An idea becomes a concept then a prototype and before you know it, a startup is born. When you start a business, your goal is to eventually earn a return on your time and investment. However, no startup operates in a vacuum. There are laws and regulations that will define what you can and cannot do.
Startups often operate on a tight budget. There’s a strong temptation to delay compliance with regulations until a supposedly perfect day in future when they will have the time and resources to do so. This would be a poorly informed decision. Instead, compliance should be embedded in every process and product from the moment the business is launched.
The following is a look at the reasons why this is vital.
1) Reduces Risk
Successful businesses are the result of pushing limits, exploring new frontiers and taking risks. Nevertheless, not all risks are the same. Some risks can destroy your business even when it’s an otherwise profitable operation selling a popular product. There’s perhaps no greater risk to your enterprise than a failure to comply with laws and regulations.
Tax evasion, violation of employee rights, incorrect waste disposal, absence of safety measures in the workplace, are examples of noncompliance that pose grave danger to your business. In the worst case, it could lead to the revocation of your business license, a shutdown of the company and even prosecution of shareholders and employees.
By embedding compliance considerations in policies and procedures from the start, businesses substantially reduce their exposure to such unnecessary risks.
2) Higher Profits
You have to spend money in order to set up the procedures and structures required to comply with relevant laws. For example, if you are in the business of selling tobacco products or alcohol, you may need to purchase an ID scanner like Minor Decliner to ensure you don’t sell to underage persons.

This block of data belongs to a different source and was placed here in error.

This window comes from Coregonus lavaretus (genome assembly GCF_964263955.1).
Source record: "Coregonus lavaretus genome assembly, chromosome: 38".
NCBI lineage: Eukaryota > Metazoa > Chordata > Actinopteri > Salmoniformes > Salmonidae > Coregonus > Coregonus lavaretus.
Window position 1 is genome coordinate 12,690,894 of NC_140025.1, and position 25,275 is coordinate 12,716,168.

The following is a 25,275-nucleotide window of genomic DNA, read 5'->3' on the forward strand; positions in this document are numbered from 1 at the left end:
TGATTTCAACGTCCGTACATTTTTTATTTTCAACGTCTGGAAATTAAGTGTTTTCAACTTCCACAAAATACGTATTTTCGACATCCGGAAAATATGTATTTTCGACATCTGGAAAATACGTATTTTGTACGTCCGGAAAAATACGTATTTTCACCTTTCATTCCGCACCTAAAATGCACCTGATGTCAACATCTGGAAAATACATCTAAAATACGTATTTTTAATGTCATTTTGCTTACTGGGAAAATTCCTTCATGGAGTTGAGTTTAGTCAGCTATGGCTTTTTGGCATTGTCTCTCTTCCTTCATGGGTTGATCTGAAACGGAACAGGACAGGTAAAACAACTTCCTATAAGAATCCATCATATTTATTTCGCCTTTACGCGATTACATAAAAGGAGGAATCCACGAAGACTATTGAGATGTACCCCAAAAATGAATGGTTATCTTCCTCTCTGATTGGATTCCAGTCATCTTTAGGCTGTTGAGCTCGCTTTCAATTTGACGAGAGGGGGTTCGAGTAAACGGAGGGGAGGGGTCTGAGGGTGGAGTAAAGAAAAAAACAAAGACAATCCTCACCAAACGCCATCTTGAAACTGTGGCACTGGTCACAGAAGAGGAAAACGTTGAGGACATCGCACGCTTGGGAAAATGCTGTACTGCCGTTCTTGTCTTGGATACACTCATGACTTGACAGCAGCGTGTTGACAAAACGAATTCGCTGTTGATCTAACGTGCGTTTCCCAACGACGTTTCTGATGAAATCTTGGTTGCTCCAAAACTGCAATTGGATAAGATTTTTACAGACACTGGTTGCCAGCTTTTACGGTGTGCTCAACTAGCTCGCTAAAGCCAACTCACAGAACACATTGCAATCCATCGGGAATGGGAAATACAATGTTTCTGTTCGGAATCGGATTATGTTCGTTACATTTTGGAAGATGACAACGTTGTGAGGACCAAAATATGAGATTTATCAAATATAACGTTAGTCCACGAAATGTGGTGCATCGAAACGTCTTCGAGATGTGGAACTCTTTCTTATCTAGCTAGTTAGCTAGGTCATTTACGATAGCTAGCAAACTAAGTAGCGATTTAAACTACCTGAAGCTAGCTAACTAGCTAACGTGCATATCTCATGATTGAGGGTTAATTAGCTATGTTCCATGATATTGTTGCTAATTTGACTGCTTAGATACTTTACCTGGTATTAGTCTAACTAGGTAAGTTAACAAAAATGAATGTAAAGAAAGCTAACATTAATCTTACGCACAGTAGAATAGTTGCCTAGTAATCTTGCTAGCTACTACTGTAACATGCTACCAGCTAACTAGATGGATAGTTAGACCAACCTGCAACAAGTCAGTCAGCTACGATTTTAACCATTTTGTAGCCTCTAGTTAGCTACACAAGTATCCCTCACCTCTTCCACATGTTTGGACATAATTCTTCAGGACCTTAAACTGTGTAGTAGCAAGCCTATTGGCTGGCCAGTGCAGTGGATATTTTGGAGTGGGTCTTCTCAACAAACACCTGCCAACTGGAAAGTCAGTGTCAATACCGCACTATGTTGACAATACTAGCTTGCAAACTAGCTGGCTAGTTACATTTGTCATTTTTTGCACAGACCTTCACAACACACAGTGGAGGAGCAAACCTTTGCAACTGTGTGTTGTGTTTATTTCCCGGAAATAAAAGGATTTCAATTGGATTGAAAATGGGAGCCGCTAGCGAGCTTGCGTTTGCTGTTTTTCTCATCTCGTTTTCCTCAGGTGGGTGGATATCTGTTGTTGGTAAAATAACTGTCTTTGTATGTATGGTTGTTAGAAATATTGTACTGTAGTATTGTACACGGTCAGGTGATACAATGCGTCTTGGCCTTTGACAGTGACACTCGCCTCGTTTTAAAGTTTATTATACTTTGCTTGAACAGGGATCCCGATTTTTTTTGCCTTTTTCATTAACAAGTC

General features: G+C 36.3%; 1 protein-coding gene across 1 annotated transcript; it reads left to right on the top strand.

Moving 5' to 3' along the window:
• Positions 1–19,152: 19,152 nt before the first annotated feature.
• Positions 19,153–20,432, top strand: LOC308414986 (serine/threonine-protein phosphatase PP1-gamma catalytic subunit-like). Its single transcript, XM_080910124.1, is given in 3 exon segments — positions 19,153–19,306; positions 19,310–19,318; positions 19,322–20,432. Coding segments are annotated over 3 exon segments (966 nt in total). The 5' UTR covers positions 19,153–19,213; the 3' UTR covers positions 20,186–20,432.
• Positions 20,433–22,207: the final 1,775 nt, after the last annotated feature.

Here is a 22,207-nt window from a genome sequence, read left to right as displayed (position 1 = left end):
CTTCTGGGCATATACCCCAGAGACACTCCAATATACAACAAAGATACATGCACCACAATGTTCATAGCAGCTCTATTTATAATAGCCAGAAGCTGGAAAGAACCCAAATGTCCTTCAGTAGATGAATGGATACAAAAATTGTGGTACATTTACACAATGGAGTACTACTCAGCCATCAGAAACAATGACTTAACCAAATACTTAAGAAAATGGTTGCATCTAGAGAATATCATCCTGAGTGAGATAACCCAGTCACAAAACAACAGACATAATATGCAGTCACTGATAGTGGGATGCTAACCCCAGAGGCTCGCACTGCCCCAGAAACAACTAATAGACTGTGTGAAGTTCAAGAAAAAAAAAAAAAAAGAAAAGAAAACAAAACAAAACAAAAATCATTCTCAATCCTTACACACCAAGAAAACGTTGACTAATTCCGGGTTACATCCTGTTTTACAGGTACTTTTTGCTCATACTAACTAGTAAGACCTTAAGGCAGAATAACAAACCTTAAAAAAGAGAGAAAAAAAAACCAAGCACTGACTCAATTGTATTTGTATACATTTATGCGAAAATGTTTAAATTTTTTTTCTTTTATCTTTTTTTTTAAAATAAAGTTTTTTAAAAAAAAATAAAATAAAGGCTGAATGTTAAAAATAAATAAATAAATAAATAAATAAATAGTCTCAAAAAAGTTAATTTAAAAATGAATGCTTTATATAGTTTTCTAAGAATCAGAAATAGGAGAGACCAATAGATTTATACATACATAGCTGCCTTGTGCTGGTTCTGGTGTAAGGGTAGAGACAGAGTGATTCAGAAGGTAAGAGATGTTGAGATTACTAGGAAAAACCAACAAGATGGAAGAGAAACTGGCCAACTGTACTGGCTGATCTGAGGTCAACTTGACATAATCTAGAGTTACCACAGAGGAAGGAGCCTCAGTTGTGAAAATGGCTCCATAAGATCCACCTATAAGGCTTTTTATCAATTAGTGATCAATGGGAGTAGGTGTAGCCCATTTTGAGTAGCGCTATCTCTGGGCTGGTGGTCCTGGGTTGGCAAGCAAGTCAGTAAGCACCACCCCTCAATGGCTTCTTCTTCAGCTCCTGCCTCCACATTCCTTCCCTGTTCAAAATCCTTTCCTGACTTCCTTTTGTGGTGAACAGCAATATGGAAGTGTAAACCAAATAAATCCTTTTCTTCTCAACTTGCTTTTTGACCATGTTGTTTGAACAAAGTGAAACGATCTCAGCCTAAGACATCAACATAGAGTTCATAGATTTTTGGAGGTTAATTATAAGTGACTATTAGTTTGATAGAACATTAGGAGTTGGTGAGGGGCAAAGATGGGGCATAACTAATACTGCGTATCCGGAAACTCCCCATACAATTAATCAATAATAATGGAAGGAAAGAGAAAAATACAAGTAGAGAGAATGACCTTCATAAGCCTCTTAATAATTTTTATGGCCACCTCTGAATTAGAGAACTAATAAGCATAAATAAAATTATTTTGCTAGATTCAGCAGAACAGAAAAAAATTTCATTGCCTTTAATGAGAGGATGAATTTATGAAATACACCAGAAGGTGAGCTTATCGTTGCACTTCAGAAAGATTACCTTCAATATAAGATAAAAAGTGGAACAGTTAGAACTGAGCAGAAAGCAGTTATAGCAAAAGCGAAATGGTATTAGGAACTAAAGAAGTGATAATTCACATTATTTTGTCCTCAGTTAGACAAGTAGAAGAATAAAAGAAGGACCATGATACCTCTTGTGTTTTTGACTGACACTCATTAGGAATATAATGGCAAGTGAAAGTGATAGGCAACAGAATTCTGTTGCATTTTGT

Some startups will skimp on compliance expenditure in the belief that it’s a low priority cost that can be addressed when the business is more established in future. This can be a costly miscalculation. Noncompliance is in fact much more expensive than compliance. You may be slapped with fines, penalties and lawsuits all of which will eat into any profit the business makes.
You are better off spending on compliance early (incidentally, much of which will be a one-off expense) than losing your earnings later when regulators come calling.
3) Good Reputation
Laws and regulations define how your business relates to its stakeholders i.e. customers, employees, shareholders, the local community and regulators. Laws are meant to ensure every party’s interests are protected. When your business satisfies and even exceeds compliance expectations, it earns a good reputation among these stakeholders.
That translates to motivated employees, good relations with the community, investor confidence and customer admiration. The result is your business attracts good talent and grows its customer base which ultimately means more money.
Research has shown that customers are often willing to pay extra for goods from companies that are perceived to be upstanding members of society and that contribute positively to their communities. The converse is also true i.e. noncompliance leads to a deteriorating reputation which negatively impacts the business’ relationship with stakeholders.
Compliance isn’t as expensive as it may seem nor should it be viewed as a crippling burden by budding entrepreneurs. For the average startup, compliance costs will be a fraction of their small balance sheet.
Often, you won’t need to hire lawyers or subject matter experts to guide you. There’s plenty of freely accessible and easy to understand material on the internet that can help you identify the legal and regulatory requirements pertaining to your industry. There’s therefore no reason why compliance shouldn’t be incorporated in products and processes right from the start.